the Degree Confluence Project

United States : Utah

4.0 miles (6.5 km) SW of Kaysville, Davis, UT, USA
Approx. altitude: 1282 m (4205 ft)
([?] maps: Google MapQuest OpenStreeMap topo aerial ConfluenceNavigator)
Antipode: 41°S 68°E

Accuracy: 6 m (19 ft)
Quality: good

Click on any of the images for the full-sized picture.

#2: Looking North #3: Looking East #4: Looking South #5: Looking West #6: GPS Display

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  41°N 112°W (visit #4)  

#1: Wasatch Mountain Range to the East

(visited by Richard Rutledge and Deb Smith)

01-Sep-2001 -- Deb and I were in Ogden, Utah for business and a little R&R. This was an opportunity to hunt a confluence that hadn’t been conquered yet. Unfortunately all the maps I'd seen indicated the location is in the Great Salt Lake.

I had scouted the confluence at lunch yesterday and found an approach from the east. But the target appeared to be over 2 miles from the nearest roadway. I could see a line of tall grass and cattails running the length of the shoreline. I feared we might have to cross a marsh; I was right.

On Saturday we loaded up with water, tennis shoes, camera, GPS, and no hats. It seemed to be a pleasant enough day to not have to worry about the sun. We would later regret not bringing “all” the proper equipment.

From Ogden it was only a 10-20 minute car ride to the general area off of Hwy 15 and the Layton exit south of Ogden. We found a location that required crossing a barbed wire fence or two. There were a couple of houses in the area so we stopped at the nearest one and asked the gentlemen if he was the owner. The gentlemen working his yard replied negatively but said he didn’t think the owner would mind crossing his property to get to the lake.

We headed west across a field probably used for feeding cattle. After roughly a quarter-mile we hit the marsh. We picked our way through it trying to stay out of the mud as much as possible, and stay on a westerly course. The smell was very strong – not a pleasant smell either.

It was probably only a few hundred feet wide – but it seemed like a kilometer. It was slow going as the mud kept trying to pull our shoes off. But finally we were through it and on dried-out lake bottom.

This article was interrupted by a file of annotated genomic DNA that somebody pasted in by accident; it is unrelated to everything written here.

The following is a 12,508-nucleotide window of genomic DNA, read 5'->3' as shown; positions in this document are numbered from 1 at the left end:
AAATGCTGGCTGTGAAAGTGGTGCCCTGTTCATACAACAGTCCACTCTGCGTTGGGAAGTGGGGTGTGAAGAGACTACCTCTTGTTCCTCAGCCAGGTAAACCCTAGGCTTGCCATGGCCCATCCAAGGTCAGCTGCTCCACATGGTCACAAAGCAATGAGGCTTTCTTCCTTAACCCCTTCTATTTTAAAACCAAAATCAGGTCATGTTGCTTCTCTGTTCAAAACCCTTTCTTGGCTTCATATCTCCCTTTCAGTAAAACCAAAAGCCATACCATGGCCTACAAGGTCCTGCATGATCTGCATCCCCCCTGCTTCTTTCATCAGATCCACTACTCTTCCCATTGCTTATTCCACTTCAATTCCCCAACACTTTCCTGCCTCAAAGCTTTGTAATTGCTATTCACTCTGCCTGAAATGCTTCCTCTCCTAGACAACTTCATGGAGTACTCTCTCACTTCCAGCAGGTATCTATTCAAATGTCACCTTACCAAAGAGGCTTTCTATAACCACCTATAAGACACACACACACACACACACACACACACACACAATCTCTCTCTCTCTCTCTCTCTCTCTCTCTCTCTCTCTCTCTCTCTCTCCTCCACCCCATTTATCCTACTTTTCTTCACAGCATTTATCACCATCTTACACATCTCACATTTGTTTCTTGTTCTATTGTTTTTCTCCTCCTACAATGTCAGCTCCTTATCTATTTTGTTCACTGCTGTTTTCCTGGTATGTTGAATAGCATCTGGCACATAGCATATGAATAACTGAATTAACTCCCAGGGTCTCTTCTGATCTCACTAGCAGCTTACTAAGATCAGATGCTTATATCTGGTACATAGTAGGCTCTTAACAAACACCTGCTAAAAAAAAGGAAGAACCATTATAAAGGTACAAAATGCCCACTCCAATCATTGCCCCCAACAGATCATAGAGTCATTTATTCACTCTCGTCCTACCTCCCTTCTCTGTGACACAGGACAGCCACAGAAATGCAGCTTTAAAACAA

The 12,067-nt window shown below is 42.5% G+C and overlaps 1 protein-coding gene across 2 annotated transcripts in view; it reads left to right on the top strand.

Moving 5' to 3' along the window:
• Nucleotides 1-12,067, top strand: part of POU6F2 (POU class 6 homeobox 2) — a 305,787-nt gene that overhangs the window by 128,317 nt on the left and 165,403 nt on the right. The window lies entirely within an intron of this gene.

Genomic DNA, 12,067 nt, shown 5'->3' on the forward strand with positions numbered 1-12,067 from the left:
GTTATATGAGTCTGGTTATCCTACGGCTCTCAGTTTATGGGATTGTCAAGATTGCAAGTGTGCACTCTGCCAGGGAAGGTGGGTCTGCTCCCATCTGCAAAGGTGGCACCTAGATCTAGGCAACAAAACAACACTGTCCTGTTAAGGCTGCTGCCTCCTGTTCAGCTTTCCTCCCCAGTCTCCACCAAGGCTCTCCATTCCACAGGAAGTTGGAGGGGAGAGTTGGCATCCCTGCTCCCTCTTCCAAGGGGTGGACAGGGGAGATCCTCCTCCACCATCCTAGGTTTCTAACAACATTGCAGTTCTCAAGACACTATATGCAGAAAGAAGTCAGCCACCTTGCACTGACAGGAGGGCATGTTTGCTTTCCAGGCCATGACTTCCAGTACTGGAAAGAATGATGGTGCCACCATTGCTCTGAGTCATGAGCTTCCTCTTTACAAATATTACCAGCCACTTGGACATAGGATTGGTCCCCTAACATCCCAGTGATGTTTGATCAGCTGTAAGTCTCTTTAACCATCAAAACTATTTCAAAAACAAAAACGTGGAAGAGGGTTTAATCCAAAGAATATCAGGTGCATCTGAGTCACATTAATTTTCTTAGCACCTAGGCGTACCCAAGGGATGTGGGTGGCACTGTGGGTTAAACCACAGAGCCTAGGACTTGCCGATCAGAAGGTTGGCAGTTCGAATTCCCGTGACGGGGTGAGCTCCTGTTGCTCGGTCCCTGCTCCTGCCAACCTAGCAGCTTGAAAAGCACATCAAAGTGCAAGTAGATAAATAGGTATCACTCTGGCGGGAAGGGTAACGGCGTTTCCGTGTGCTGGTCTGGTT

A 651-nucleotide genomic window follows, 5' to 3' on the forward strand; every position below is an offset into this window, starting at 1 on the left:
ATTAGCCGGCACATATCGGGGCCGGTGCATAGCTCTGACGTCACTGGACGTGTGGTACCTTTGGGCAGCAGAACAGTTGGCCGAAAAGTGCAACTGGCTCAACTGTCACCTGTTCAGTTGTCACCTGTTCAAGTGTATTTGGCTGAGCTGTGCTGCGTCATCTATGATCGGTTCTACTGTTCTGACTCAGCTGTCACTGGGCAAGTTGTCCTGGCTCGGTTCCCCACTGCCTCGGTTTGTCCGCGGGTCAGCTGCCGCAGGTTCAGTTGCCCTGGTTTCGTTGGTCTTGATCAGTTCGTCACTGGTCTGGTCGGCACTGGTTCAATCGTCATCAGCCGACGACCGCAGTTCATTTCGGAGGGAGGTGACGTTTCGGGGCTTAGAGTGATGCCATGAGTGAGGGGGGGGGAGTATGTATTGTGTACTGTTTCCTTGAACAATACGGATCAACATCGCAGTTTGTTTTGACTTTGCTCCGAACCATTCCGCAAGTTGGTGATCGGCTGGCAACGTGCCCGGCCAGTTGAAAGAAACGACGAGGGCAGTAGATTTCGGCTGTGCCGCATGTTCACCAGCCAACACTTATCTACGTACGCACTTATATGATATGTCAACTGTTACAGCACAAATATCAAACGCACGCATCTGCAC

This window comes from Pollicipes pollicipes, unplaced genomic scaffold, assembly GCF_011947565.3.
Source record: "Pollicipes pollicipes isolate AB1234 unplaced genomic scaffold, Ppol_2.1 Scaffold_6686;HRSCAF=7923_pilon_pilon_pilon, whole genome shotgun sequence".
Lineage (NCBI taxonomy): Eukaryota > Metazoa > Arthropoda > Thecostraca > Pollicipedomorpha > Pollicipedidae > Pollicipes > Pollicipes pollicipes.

The sun reflected off of it nicely as the sand was rather white. We had to cross about a mile of open ground to get to the confluence. It felt as if we were walking in a desert with mirages. An old tire in the distance appeared to be as tall as a man.

Since we had worked rather hard at getting here I took the time to do the confluence dance, and zero-up the GPS display. We took the obligatory pictures and a rest. Utah has some stunning vistas – but this was not one of them – it was a flat, featureless desert with mountains in the distance – and we knew we would have to, again, cross the marsh.

 All pictures
#1: Wasatch Mountain Range to the East
#2: Looking North
#3: Looking East
#4: Looking South
#5: Looking West
#6: GPS Display
ALL: All pictures on one page
On the salt marshes of the Great Salt Lake's Farmington Bay. The terrain may be temporarily flooded.

On my map, the roads to the west of Kaysville are a little confusing. The basic landmark destination is the intersection of E 750 St S and Holmes Creek. The confluence is 1.78 miles (9384 feet) southwest (approximately) of this point. The actual heading is 227 degrees (true bearing).

Going south on SR 243/South Main St. in the center of Kaysville, bear right onto S 50 W (one block south of Center Street). Go 1.42 miles south until you come to Burton Lane (with I-15 directly to your right). Turn right onto S Burton Lane. Cross over or under I-15 and then a set of railroad tracks. Go 0.22 miles and cross another set of railroad tracks. Go 0.4 miles to the intersection with Sunset Drive. Turn left and go 0.3 miles; bear right onto an unnamed road! Go 1.14 miles on this road and intersect with E 750 St. S. Last road. Turn right and go 2.15 miles to Holmes Creek, your landmark destination as mentioned above.